So what’s all the fuss over the new financial reform law? The headline-grabbing law raised quite a furor on Wall Street, but what does it mean for you and me? Here is how the law will affect ordinary folk. The biggest change associated with the new law is the creation of a new federal agency, the Consumer Financial Protection Bureau. The mandate of the Bureau is to create and enforce regulations that will protect consumers of financial products much as the government now regulates safe practices for products such as vehicles and food. Areas of enforcement will include credit and debit cards, mortgages, and student loans.
Financial institutions will be required to clearly state the terms of consumer loans and follow strict guidelines designed to ensure that borrowers get a loan they can afford. Deceptive practices, such as hidden interest rate increases, will be illegal. Surprisingly, one important consumer financial product was left untouched. Car loans will not be regulated by the new agency, so “buyer beware” continues when borrowing for a car.
How you use your credit or debit card might also change. Bank overdraft fees will no longer be automatically assessed on debit card transactions. Instead, banks are required to give their customers a choice of accepting overdraft protection – along with the fee charged when overdrawn – or to allow their debit card to be rejected by the retailer when there are insufficient funds in the buyer’s account.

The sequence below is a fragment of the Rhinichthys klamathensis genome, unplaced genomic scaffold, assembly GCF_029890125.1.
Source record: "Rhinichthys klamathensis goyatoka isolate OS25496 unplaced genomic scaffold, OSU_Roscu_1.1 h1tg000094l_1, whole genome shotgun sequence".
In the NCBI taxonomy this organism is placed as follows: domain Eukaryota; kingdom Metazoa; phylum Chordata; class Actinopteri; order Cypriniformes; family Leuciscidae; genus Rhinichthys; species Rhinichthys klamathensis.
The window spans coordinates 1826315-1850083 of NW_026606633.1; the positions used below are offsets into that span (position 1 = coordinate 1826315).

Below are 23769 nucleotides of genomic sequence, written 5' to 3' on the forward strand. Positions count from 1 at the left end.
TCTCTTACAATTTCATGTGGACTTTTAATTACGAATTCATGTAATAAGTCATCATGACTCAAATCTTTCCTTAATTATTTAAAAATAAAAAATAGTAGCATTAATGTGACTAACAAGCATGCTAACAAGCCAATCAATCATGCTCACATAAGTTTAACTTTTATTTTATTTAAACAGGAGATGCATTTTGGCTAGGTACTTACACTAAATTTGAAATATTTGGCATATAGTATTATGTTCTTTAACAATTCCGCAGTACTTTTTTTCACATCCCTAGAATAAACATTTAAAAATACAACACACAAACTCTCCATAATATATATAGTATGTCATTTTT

Also, the fee that credit card companies charge retailers to process customer charges will be limited by the Federal Reserve, which might trickle down to savings for consumers on their purchases. On the flip side, retailers have the option to require a minimum debit card charge of up to ten dollars, and using a credit card to pay college expenses may have limits.
Many of the changes in the law are directed to banks’ financial health, hopefully making your bank stronger and safer. The FDIC insurance limit has now been permanently increased to $250,000. Financial institutions must restrict their investment in hedge funds and private equity products. And banks will have to increase their capital reserves, with no institution allowed to become so large that it represents more than 10% of the banking market. Many of the law’s practical implications have yet to be worked out. So stay tuned for more changes to come.